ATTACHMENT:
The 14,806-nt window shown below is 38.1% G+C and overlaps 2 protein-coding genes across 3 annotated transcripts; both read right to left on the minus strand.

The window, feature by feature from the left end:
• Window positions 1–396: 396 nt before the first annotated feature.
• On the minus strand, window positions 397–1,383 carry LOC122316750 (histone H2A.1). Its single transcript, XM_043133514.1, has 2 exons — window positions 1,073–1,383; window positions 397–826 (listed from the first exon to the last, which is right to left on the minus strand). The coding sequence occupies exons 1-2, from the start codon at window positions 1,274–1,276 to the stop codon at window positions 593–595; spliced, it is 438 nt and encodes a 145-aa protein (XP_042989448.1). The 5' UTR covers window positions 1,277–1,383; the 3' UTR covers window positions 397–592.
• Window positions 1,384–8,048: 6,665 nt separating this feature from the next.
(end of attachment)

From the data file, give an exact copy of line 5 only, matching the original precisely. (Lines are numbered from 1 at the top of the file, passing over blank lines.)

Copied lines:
• Window positions 1,384–8,048: 6,665 nt separating this feature from the next.